Results: Patients with diagnosis of schizophrenia experienced higher level of alienation, sterotype endorsement, discrimination experience and total stigma when compared to patients with bipolar disorder and recurrent depressive disorder. When compared to patients with recurrent depressive disorder, patients of schizophrenia experienced higher stigma in the domain of social withdrawal too. Patients with Bipolar disorder experienced significantly higher stigma than those with recurrent depressive disorder in the domain of stigma resistance only. Overall compared to affective disorder groups, higher proportion of patients with schizophrenia reported stigma in all the domains of ISMIS. In general in all the 3 diagnostic groups stigma was associated with female gender, being unmarried, unemployed, belonging to nuclear families, rural locality, middle or upper socio-economic status, younger age, higher education, shorter duration of illness, shorter duration of treatment and younger age of onset. Higher stigma was associated with more participation restriction. Conclusion: Patients with schizophrenia experience higher self stigma compared to patients with affective disorders. Higher level of stigma is experienced by patients with severe mental disorders during the early phase of illness. Stigma intervention programs must focus on patients during the initial phase of illness in order to reduce the negative consequences of stigma.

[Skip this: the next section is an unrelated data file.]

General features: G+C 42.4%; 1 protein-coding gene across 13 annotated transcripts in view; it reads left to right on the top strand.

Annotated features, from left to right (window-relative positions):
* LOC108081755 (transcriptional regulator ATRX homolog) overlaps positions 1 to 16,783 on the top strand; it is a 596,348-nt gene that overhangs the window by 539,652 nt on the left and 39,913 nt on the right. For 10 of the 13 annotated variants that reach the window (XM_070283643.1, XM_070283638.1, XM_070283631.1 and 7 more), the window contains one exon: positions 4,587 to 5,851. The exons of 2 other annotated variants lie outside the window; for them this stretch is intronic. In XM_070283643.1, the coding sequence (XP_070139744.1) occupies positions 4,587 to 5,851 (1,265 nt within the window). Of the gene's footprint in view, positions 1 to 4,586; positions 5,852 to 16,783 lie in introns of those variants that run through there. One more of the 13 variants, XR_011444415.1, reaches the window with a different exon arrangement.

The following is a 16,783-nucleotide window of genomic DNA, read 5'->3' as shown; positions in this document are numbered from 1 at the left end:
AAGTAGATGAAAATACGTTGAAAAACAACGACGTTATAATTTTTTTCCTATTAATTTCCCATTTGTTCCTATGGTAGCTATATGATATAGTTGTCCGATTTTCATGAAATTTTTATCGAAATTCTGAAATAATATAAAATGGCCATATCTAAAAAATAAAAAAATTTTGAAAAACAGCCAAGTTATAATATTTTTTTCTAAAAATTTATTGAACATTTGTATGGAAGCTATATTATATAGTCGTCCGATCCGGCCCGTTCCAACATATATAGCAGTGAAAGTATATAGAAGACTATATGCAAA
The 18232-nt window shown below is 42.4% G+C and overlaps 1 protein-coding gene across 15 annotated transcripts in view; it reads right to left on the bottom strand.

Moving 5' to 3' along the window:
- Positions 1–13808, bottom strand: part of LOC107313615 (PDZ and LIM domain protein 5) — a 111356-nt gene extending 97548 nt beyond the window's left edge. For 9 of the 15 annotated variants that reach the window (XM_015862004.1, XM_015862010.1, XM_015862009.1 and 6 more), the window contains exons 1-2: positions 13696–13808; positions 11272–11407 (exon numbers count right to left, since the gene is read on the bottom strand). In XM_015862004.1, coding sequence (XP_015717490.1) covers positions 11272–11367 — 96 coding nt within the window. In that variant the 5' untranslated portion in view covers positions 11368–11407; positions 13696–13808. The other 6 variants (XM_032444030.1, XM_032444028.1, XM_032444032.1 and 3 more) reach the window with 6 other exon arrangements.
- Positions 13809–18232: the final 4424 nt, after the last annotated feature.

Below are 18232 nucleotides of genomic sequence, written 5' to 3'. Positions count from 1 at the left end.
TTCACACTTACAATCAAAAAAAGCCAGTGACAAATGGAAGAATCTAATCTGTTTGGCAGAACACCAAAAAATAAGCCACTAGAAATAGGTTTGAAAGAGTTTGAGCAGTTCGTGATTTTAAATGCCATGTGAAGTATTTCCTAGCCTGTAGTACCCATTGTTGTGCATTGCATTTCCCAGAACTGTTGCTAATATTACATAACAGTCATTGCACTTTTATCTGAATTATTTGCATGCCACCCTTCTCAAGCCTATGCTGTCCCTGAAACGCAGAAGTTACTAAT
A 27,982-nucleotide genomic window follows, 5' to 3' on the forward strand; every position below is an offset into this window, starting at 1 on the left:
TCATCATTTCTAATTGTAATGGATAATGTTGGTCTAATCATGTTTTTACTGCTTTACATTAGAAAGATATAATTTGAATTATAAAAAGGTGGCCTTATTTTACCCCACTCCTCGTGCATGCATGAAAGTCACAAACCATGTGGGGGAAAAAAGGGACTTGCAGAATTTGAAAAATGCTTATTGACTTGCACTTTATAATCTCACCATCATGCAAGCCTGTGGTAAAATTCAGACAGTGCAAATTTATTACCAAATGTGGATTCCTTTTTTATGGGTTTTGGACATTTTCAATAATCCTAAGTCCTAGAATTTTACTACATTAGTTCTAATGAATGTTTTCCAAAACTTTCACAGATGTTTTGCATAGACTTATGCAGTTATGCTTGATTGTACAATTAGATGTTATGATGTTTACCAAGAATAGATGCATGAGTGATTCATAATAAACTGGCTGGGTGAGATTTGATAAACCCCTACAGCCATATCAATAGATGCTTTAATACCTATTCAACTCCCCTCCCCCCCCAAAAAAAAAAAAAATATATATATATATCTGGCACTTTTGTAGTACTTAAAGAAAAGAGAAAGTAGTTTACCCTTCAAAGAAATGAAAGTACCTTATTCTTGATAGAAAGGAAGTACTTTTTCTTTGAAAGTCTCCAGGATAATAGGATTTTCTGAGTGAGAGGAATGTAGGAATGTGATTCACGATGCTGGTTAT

Key Words: Stigma, Schizophrenia, bipolar disorder, recurrent depressive disorder, severe mental disorders, correlates